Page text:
Hearing aid controls vary a great deal and you should refer to the instructions that came with your model. However, most hearing aids have some common features.
Your hearing aid needs to be switched off when you are not using it. On most models you use the battery compartment to turn the hearing aid off. Your audiologist will show you how. If you have a switch marked O-T-M, ‘O’ stands for off.
Many hearing aids have a volume control. Usually this is a wheel, but it can be a little lever. All volume controls need to be pushed up to make the hearing aid louder and down to make it quieter. Some hearing aids adjust their own volume automatically depending on how loud sounds are. You do not need to adjust these.
Hearing aids with directional microphones help you to focus on sounds in front of you more than sounds coming from the side or behind. They can be particularly helpful when there is a lot of background noise. It’s best if you switch between directional and ‘all round’ sound in different situations.
Some hearing aids have other features, such as a button to change to different settings (or programmes) for different listening situations. Please refer to your own hearing aid’s instruction manual for details of any special features.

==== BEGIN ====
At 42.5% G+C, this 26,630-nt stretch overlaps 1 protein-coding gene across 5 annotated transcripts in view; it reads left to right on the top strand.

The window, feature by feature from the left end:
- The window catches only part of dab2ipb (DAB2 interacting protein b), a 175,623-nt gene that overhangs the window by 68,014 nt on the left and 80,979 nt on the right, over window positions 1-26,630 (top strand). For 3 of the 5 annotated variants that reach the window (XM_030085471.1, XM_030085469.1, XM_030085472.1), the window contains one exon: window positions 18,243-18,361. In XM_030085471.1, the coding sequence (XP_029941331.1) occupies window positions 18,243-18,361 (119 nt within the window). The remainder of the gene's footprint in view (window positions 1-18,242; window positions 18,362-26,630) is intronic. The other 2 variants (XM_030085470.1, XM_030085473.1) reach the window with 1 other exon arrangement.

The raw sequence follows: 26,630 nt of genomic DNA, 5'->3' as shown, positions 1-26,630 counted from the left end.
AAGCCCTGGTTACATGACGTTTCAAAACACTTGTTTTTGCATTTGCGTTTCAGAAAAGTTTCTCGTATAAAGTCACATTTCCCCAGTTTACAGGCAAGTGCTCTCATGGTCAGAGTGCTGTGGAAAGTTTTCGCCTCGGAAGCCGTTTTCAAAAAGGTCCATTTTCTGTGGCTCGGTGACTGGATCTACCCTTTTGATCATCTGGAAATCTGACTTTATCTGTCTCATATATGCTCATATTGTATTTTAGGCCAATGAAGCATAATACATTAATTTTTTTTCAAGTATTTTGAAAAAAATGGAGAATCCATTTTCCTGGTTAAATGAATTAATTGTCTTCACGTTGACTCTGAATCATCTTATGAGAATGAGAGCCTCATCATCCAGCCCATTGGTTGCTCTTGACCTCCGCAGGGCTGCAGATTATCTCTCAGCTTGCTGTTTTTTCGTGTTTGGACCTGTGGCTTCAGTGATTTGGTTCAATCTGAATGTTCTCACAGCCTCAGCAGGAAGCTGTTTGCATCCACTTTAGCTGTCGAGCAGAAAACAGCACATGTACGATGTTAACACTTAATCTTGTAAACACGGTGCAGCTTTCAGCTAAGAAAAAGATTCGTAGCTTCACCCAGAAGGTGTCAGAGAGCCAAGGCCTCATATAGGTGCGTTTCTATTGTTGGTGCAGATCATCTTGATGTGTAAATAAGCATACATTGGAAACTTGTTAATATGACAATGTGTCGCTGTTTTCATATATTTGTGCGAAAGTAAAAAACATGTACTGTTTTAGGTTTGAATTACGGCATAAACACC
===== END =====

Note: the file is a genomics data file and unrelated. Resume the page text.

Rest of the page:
Modern features make life easier for hearing aid wearers
Most NHS hearing aids have a ‘T’ setting for ‘telecoil’. When you set your aid to ‘T’ it allows you to use special listening equipment, such as an ‘induction loop’ or a telephone described as ‘hearing aid compatible’. If your hearing aid has an O-T-M switch, most of the time you will switch to ‘M’ to pick up sounds through the hearing aid microphone. But you need to switch to ‘T’ to use an induction loop or hearing aid compatible telephone.
Other models have a button that you press for the ‘T’ setting. When there is no loop, if you put your hearing aid on the ‘T’ setting by mistake you will probably hear a buzzing or humming noise, but you will not pick up anything else.
These allow hearing aid users to pick up sound more clearly at a distance or across a counter window by using the ‘T’ setting.
A loop system transfers sound direct to the hearing aid, reducing most background noise. You will find induction loops in many theatres, conference halls, booking offices and at bank counters. You can also have an induction loop fitted at home, for listening to TV and audio equipment for example.
If you see this symbol then it will often mean that there is an induction loop system fitted. For further help and information on induction loops and other accessories to help hearing please contact Hi Kent on 01227 760046 or visit its website at Hi Kent